Looking to score one of a kind vintage pieces tastefully curated in the Japanese aesthetic? Then look no further because Shimokitazawa is the place for you.
Shimokitazawa (下北沢) is a burgeoning hub of fashion, art, and cuisine among the young and in the know of Japan. Shop to your heart’s content or just revel in the sheer nostalgia of the countless vintage shops that sell everything from staples like LEVI’s denim, band tees, and Coogi sweaters, to rare vinyl records and toys. Turn any day into Throwback Thursday and be transported back to your favorite era!
Visiting the area for the first time can be quite a daunting task because it is jam-packed with countless little stores jam-packed with countless little treasures. Read on to find out more about some of the most popular places to shop, browse, and be inspired by.
A Shimmy Away From Shibuya
It’s hard to believe that there’s a place so close to a major commercial district where with a little patience, you can cop quality items at a fraction of Shibuya’s prices. Get to the Shimokitazawa Station from the Shibuya Station in less than 5 minutes by taking the Keio-Inokashira Line Express towards Kichijoji (130 yen). If you’re coming from Shinjuku, take the Odakyu Odawara Line to Shimokitazawa for 160 yen and get there in around 8 minutes. It’s,going to take you around 35 minutes if you’re coming from Tokyo Station, but it’s well worth the effort! Just take the JR Chuo Line Rapid to Shinjuku Station, then follow the steps from Shinjuku Station mentioned above. Once you reach the Shimokitazawa Station, look for the North Exit because that’s where most of the best shops are.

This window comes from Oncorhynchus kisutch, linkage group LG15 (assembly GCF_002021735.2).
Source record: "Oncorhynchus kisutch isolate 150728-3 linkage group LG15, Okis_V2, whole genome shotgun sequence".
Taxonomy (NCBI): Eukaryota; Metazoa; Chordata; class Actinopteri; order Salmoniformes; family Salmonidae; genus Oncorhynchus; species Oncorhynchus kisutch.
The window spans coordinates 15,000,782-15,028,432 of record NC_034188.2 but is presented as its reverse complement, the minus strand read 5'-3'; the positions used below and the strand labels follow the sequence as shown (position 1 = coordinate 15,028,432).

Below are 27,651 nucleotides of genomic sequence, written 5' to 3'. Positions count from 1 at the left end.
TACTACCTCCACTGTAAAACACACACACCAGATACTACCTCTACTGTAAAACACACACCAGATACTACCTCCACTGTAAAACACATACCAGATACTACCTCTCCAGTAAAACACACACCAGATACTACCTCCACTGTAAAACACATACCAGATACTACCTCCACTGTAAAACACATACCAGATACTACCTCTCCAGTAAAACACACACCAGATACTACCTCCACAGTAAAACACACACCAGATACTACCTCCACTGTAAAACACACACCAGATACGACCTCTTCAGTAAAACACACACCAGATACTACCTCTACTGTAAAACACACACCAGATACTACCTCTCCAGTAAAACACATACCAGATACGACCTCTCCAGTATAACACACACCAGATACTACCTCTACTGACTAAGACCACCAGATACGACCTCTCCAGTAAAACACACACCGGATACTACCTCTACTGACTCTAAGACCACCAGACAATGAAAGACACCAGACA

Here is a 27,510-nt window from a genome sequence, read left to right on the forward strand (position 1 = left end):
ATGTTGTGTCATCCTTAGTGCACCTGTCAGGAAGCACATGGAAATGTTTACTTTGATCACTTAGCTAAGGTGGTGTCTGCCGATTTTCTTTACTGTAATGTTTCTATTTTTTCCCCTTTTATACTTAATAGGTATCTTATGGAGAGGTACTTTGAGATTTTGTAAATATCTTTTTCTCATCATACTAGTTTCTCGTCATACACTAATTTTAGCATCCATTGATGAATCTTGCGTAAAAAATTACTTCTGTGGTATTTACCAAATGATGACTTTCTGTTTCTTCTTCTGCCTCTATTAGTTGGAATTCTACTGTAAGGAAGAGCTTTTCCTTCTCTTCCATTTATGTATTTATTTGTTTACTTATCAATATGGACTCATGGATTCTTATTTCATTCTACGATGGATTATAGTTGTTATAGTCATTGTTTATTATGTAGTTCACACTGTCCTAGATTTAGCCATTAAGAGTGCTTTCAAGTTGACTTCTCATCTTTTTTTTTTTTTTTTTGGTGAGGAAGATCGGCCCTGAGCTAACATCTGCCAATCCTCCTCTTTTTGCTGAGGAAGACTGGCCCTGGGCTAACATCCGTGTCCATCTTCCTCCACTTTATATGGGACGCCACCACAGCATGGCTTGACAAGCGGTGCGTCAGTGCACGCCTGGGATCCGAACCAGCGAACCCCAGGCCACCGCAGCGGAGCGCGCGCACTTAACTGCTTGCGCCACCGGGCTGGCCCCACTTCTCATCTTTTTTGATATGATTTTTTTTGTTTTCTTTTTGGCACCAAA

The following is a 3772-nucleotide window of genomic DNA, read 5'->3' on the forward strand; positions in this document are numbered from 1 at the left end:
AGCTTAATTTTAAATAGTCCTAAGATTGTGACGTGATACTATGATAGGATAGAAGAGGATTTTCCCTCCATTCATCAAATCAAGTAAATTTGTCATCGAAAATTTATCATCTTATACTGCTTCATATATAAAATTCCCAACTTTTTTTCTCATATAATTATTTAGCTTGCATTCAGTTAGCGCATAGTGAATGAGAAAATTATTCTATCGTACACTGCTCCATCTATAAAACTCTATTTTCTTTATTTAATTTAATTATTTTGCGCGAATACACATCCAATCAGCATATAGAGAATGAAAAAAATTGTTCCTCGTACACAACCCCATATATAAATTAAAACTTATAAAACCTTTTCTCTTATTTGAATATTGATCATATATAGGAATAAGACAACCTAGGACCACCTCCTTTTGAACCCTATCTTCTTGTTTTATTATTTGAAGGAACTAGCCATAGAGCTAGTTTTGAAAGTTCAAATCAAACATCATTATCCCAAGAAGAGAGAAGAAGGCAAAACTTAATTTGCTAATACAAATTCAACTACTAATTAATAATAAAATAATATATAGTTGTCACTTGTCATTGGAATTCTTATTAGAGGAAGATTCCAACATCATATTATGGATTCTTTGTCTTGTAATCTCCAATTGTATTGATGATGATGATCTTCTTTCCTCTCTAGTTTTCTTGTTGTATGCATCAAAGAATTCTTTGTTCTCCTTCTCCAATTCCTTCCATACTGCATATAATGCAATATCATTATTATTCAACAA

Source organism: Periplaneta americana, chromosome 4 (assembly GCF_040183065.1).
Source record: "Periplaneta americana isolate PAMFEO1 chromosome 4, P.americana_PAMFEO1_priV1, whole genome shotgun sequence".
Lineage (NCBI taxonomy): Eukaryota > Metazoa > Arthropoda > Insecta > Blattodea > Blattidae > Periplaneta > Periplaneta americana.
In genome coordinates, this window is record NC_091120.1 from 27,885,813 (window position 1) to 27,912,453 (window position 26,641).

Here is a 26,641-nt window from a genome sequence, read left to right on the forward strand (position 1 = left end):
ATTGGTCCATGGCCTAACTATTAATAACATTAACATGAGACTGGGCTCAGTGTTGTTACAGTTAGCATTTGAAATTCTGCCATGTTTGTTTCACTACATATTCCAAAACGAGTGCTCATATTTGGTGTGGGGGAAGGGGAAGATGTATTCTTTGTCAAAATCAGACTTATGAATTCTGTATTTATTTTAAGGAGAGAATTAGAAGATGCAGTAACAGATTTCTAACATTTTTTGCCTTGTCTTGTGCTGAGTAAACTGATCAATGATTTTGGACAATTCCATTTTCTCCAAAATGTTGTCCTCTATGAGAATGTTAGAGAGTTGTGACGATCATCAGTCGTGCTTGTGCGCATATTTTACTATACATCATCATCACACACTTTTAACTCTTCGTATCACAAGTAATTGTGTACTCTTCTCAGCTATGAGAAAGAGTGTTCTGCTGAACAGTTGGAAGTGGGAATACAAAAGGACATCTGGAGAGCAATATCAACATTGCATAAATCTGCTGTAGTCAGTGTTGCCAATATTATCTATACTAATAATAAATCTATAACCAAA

Farmhouse To Arthouse
Shimokitazawa, or ‘Shimokita’ (or even ‘Shimo’) to the locals, actually takes its roots as a farming community. After the catastrophic 1921 Great Kanto Earthquake, fear spread among those in the city center regarding the risks of living in such a densely populated area, and this led to an exodus towards the outskirts. During the WWII US occupation, soldiers designated this farming community-turned-residential district as a marketplace of sorts to sell second-hand and surplus goods. The 70’s hippie culture soon followed and saw an influx of creative bohemian youth, as they saw Shimokita as, both literally and figuratively, an avenue for freedom from the serious, uptight, and ‘white collar’-centricity of urban living. It is, perhaps, in this rather colorful history that it obtained its equally colorful character.
The Past And The Curious: Tokyo Thrift